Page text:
While traders wait with bated breath to see if Trump's tariff threat will succeed in forcing Mexico to crack down on illegal border crossing into the US, even as trade tensions heat up between the US and China and the US and Mexico, JPMorgan recently examined what types of goods the US imports from these countries and where they go.
As JPM's Daniel Silver writes, "there is a lot of uncertainty about what actually will happen with tariffs over time and what the economic effects will be, although in broad terms we think that higher tariffs should weigh on growth and boost inflation." While it is still too early to see much reaction to the news on trade policy from recent weeks in the economic activity data, JPM thinks that "understanding the cross section of goods imports will be useful in observing effects of the tariffs over time. For example, we can see if states that import more heavily from Mexico and/or China have weaker job growth than others."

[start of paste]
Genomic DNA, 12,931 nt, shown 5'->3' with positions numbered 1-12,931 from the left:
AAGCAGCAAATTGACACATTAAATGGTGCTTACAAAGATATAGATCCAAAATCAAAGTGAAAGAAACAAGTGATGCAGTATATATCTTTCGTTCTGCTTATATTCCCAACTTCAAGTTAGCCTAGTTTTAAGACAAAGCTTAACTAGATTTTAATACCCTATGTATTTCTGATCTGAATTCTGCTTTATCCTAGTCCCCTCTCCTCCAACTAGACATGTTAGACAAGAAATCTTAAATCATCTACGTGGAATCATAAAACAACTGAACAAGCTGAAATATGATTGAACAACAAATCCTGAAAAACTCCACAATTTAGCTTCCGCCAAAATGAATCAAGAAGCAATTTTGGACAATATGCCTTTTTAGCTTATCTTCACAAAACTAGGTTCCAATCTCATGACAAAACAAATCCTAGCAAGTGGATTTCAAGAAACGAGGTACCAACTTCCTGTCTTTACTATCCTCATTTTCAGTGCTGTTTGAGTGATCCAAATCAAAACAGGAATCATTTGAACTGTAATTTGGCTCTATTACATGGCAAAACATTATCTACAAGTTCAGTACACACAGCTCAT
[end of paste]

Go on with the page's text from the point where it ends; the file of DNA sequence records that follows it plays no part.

Beginning with trade with China, Figure 1 shows the main categories of goods imports (based on the 32 three-digit NAICS- based product codes) and Figure 2 shows the states that import the most as a share of their state GDP.
In total, last year the US imported $186 billion of computers and electronics from China, which was by far the single-largest category, trailed most closely by $50bn of imports of the related electrical equipment grouping, which includes household appliances. All other categories combined accounted for only about $300bn of imports in 2018.
The top two state importers of goods from China were California ($161bn in 2018) and Tennessee ($27bn). Scaled by state GDP, Tennessee led the pack with imports equivalent to about 7% of GDP while California came in second with about 5%.
What about Mexico? Figures 3 and 4 show the comparable figures for US imports from the southern US neighbor. As expected, transportation equipment was the largest category of imports from the autoproducing powerhouse in 2018, with $120bn imported during the year, trailed by $65bn of imports of computers and electronics.
As for which states are most exposed to Mexican trade, Michigan and Texas were the states bringing in the most imports from Mexico in 2018 in terms of both level ($56bn and $107bn, respectively) and share of state GDP (11% and 6%, respectively). Rhode Island came in third, although it wasn't immediately clear which Mexican products the tiny state was reliant on.